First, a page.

A homogenous, efficient recyclable catalyst which is easily separated would be the most ideal outcome of any research and development in the field as this would mean little or no drop in the yields and selectivity of the Heck reactions already studied in great detail using homogenous catalysis. Biphasic liquid/liquid catalysis is a possible solution to this and it involves the use of two immiscible solvents, usually polar and non-polar with the metal catalyst held in one, for example by the use of hydrophilic ligands, and the reagents/product mixture held in the other phase. Liquid/liquid catalysis has proven quite successful in other areas of chemistry such as in the case of the Shell Higher Olefin Process for the oligomerisation of olefins but it has not proven particularly popular in the case of Heck catalysis. This can be largely attributed to the "Achilles heel" which liquid/liquid catalysis suffers from that is the larger the separation of catalyst - reactants/product, the lower the rate of reaction.
Heterogeneous Immobilised Catalysts
Therefore in order to create a much more easily separated recyclable catalytic system, the focus was turned to heterogeneous catalysis and the heterogenisation of some of the homogenous catalysts previously used. This involved the development of solid-liquid systems whereby the catalysts was immobilised in the solid state on a support and the reactant/product mixture remained in solution. There are several types of solid support systems which have been developed for Heck catalysis and they remain much the same as the solid supports used in other catalytic reactions.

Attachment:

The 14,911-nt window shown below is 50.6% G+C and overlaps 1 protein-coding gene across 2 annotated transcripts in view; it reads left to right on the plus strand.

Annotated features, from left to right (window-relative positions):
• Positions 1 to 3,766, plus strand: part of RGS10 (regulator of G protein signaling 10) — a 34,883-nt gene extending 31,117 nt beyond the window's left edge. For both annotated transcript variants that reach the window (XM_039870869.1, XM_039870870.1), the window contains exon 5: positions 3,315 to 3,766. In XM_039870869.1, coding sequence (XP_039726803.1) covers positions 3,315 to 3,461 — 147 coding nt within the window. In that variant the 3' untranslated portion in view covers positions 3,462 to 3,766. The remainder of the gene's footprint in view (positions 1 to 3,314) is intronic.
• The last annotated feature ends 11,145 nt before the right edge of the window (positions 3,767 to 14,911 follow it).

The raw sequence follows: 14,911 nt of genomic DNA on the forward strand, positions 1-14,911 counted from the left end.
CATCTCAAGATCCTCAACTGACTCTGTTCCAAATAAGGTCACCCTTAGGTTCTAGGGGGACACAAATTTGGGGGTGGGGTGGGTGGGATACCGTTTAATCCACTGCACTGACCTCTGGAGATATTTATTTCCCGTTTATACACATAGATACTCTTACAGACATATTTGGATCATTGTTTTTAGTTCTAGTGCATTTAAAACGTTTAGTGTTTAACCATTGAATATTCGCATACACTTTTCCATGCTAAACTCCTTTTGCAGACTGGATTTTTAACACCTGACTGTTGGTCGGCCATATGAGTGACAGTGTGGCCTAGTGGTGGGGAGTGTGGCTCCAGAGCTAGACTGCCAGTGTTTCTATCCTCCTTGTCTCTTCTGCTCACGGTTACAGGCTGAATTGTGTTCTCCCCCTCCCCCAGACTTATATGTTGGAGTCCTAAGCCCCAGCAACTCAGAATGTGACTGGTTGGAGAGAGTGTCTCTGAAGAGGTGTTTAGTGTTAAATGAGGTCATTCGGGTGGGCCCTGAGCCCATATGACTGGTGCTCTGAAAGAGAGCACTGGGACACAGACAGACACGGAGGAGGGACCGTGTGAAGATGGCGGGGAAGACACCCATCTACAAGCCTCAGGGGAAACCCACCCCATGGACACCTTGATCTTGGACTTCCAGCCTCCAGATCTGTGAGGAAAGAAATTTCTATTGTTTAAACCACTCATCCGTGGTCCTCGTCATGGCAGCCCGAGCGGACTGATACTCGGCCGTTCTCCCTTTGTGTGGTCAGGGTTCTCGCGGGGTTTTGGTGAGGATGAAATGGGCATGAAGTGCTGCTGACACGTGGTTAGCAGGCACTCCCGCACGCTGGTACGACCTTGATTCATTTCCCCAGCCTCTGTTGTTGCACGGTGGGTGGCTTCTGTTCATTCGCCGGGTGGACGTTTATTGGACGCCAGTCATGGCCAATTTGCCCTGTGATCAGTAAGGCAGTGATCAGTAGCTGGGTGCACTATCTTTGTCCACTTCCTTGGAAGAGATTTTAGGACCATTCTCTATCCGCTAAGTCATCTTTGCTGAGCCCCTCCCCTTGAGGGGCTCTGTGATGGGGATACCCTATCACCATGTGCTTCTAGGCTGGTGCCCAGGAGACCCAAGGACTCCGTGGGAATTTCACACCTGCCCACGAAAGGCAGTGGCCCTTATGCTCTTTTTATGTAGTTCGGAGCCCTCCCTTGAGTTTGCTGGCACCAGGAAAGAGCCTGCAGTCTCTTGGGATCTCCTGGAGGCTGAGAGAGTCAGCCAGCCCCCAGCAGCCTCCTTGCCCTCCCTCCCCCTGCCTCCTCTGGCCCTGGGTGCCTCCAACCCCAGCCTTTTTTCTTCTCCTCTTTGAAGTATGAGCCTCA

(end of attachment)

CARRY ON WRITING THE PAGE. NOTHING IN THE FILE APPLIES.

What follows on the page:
Some heterogeneous palladium catalytic methods include the support of the metal on materials such as porous glass or in one of the most common supported methods, Pd/C. This common catalyst is used for a variety of processes including hydrogenation reactions and is comprised simply of palladium covering the surface of porous activated carbon making for a large surface area over which the reaction can take place. When compared with similar homogenous catalytic reactions however the yield and reaction efficiencies of this supported catalyst are very low and the method also suffers from leaching which will be discussed in further detail later.